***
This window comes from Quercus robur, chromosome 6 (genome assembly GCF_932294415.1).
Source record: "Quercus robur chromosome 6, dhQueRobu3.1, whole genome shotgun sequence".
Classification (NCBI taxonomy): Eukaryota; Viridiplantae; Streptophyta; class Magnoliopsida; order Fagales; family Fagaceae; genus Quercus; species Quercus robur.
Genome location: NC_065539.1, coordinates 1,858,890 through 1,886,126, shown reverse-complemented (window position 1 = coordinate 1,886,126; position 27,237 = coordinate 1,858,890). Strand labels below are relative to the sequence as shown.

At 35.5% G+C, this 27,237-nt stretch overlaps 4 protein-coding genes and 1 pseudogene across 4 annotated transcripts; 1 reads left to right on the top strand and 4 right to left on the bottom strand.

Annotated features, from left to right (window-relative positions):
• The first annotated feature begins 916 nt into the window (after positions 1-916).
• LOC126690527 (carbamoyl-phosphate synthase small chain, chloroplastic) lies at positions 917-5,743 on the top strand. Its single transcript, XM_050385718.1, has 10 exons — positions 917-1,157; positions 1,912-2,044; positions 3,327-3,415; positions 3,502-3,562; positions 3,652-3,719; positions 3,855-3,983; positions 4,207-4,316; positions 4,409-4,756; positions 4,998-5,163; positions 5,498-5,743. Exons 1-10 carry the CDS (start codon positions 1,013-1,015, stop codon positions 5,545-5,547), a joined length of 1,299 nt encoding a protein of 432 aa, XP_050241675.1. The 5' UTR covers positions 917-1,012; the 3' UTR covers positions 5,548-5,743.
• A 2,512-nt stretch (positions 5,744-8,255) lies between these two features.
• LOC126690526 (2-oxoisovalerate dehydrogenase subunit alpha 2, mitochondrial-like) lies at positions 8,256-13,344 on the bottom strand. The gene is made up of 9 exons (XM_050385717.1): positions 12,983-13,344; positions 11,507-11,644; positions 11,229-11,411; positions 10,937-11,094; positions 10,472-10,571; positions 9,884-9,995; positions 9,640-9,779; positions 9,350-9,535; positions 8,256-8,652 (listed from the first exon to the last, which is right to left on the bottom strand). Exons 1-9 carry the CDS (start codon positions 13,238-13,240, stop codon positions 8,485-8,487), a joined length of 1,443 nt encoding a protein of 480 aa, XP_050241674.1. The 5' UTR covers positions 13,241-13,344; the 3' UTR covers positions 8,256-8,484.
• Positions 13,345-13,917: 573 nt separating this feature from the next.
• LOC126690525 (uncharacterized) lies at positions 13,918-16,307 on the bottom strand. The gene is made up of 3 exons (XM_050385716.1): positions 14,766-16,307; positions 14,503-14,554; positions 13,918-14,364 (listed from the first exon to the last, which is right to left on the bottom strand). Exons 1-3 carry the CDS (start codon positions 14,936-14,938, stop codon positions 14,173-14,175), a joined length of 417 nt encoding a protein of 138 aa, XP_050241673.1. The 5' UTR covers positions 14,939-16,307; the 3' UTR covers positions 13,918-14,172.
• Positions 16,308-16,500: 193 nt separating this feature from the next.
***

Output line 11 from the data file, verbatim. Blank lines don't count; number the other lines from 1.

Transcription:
• Positions 13,345-13,917: 573 nt separating this feature from the next.